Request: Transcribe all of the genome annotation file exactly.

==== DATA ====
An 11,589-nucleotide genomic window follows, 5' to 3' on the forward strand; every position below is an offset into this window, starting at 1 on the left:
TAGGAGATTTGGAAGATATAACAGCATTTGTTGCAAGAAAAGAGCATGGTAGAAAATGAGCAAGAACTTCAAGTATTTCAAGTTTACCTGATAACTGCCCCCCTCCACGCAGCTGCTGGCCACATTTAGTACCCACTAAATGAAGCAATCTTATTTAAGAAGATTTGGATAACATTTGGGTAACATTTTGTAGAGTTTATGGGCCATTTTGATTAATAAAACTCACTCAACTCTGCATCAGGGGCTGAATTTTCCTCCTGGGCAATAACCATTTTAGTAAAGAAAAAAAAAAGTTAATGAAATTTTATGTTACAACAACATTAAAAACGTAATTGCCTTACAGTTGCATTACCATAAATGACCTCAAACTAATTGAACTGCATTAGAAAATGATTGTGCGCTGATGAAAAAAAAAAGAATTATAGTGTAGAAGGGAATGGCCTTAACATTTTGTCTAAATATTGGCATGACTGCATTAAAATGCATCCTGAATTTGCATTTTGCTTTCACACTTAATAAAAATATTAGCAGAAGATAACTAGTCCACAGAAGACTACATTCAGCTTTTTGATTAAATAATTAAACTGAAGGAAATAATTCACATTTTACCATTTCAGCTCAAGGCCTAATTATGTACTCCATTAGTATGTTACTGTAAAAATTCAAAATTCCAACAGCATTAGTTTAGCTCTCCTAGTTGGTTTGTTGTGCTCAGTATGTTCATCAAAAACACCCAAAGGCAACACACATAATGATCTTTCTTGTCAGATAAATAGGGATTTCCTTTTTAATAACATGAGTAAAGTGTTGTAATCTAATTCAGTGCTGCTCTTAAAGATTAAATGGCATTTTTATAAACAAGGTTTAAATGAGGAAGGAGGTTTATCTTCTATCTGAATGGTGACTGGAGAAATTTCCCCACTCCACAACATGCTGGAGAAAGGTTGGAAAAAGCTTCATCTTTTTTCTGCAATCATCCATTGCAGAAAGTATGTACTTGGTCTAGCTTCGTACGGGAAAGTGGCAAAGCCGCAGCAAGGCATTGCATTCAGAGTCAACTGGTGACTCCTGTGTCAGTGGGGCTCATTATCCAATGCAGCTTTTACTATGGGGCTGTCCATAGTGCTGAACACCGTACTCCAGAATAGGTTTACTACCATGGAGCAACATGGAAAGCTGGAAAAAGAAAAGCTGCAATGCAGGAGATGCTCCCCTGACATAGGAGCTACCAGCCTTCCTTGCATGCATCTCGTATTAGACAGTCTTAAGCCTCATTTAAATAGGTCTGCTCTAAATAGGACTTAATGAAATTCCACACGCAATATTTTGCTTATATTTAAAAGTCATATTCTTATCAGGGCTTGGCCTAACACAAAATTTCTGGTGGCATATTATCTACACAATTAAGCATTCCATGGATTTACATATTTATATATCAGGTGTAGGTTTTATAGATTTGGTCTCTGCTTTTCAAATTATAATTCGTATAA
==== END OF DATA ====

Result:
An 11,589-nucleotide genomic window follows, 5' to 3' on the forward strand; every position below is an offset into this window, starting at 1 on the left:
TAGGAGATTTGGAAGATATAACAGCATTTGTTGCAAGAAAAGAGCATGGTAGAAAATGAGCAAGAACTTCAAGTATTTCAAGTTTACCTGATAACTGCCCCCCTCCACGCAGCTGCTGGCCACATTTAGTACCCACTAAATGAAGCAATCTTATTTAAGAAGATTTGGATAACATTTGGGTAACATTTTGTAGAGTTTATGGGCCATTTTGATTAATAAAACTCACTCAACTCTGCATCAGGGGCTGAATTTTCCTCCTGGGCAATAACCATTTTAGTAAAGAAAAAAAAAAGTTAATGAAATTTTATGTTACAACAACATTAAAAACGTAATTGCCTTACAGTTGCATTACCATAAATGACCTCAAACTAATTGAACTGCATTAGAAAATGATTGTGCGCTGATGAAAAAAAAAAGAATTATAGTGTAGAAGGGAATGGCCTTAACATTTTGTCTAAATATTGGCATGACTGCATTAAAATGCATCCTGAATTTGCATTTTGCTTTCACACTTAATAAAAATATTAGCAGAAGATAACTAGTCCACAGAAGACTACATTCAGCTTTTTGATTAAATAATTAAACTGAAGGAAATAATTCACATTTTACCATTTCAGCTCAAGGCCTAATTATGTACTCCATTAGTATGTTACTGTAAAAATTCAAAATTCCAACAGCATTAGTTTAGCTCTCCTAGTTGGTTTGTTGTGCTCAGTATGTTCATCAAAAACACCCAAAGGCAACACACATAATGATCTTTCTTGTCAGATAAATAGGGATTTCCTTTTTAATAACATGAGTAAAGTGTTGTAATCTAATTCAGTGCTGCTCTTAAAGATTAAATGGCATTTTTATAAACAAGGTTTAAATGAGGAAGGAGGTTTATCTTCTATCTGAATGGTGACTGGAGAAATTTCCCCACTCCACAACATGCTGGAGAAAGGTTGGAAAAAGCTTCATCTTTTTTCTGCAATCATCCATTGCAGAAAGTATGTACTTGGTCTAGCTTCGTACGGGAAAGTGGCAAAGCCGCAGCAAGGCATTGCATTCAGAGTCAACTGGTGACTCCTGTGTCAGTGGGGCTCATTATCCAATGCAGCTTTTACTATGGGGCTGTCCATAGTGCTGAACACCGTACTCCAGAATAGGTTTACTACCATGGAGCAACATGGAAAGCTGGAAAAAGAAAAGCTGCAATGCAGGAGATGCTCCCCTGACATAGGAGCTACCAGCCTTCCTTGCATGCATCTCGTATTAGACAGTCTTAAGCCTCATTTAAATAGGTCTGCTCTAAATAGGACTTAATGAAATTCCACACGCAATATTTTGCTTATATTTAAAAGTCATATTCTTATCAGGGCTTGGCCTAACACAAAATTTCTGGTGGCATATTATCTACACAATTAAGCATTCCATGGATTTACATATTTATATATCAGGTGTAGGTTTTATAGATTTGGTCTCTGCTTTTCAAATTATAATTCGTATAA